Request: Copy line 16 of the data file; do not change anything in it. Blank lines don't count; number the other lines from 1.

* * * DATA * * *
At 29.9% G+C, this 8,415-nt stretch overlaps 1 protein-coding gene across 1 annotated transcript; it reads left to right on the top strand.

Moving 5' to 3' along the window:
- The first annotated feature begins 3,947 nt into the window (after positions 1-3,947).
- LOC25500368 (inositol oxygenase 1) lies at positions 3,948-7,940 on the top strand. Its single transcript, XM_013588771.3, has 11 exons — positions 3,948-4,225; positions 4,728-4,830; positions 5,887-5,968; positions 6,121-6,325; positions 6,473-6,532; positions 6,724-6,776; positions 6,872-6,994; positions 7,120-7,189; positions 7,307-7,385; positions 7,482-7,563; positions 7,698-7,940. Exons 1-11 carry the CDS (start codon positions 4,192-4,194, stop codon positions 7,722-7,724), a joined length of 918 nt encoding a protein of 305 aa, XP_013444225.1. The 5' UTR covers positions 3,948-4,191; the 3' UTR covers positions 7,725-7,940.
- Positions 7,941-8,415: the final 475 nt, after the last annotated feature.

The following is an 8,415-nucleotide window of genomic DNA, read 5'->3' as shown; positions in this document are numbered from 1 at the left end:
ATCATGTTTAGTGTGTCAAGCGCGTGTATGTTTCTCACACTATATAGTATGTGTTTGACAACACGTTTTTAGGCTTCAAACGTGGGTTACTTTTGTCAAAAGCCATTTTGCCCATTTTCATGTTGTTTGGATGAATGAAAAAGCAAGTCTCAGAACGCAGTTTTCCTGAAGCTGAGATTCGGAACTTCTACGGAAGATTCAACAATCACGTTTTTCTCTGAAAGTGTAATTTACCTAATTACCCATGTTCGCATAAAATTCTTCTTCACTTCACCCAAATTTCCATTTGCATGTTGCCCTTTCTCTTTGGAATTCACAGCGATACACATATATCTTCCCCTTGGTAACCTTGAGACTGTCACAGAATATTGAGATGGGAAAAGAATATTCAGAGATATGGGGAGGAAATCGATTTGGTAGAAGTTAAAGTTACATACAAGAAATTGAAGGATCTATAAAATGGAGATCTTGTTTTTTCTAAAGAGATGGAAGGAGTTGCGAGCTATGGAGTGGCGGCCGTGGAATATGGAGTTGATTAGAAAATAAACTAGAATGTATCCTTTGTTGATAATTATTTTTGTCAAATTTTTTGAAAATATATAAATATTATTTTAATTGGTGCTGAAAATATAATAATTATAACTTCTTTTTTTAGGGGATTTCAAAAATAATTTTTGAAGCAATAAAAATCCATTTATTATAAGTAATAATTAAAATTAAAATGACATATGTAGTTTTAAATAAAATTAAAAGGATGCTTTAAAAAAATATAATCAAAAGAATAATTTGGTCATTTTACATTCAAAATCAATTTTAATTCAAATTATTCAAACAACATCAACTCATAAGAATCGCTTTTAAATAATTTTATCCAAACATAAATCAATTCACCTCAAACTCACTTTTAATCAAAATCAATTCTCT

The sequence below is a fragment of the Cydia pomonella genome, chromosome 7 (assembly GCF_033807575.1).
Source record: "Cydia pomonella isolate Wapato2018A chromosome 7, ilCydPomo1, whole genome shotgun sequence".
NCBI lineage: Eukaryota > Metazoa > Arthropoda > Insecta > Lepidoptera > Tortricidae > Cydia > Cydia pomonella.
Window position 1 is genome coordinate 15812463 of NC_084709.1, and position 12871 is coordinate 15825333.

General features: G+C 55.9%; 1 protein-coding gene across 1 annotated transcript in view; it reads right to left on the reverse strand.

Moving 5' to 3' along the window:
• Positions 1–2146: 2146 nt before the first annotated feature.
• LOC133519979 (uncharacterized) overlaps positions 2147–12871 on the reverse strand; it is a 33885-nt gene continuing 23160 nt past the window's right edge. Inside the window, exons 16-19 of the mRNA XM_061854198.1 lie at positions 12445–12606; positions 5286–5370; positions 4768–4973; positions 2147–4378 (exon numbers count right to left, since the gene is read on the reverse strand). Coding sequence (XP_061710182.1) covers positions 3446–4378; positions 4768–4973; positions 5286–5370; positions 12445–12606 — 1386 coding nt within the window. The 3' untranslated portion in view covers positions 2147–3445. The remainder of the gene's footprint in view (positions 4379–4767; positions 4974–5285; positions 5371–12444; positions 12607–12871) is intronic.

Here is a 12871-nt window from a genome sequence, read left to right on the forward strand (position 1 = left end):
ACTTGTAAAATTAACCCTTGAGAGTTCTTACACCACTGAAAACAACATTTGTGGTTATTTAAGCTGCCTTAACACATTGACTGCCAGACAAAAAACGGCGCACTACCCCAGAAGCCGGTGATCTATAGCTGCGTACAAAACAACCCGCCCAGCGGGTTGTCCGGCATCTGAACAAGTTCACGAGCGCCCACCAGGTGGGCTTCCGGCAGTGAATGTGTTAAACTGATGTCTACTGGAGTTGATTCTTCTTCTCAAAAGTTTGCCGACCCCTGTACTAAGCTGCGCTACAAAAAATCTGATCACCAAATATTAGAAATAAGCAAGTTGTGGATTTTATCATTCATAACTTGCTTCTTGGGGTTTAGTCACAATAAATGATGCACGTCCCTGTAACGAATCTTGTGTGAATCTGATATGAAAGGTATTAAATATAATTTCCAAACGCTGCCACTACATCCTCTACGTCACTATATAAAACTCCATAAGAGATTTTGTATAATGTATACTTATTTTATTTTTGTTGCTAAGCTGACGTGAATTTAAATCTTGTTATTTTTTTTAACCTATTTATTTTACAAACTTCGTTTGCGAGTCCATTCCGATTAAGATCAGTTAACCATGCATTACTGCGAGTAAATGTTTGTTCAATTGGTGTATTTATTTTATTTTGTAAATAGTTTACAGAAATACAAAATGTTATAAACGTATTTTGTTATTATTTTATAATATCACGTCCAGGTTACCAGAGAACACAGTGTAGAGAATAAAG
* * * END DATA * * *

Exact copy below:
Here is a 12871-nt window from a genome sequence, read left to right on the forward strand (position 1 = left end):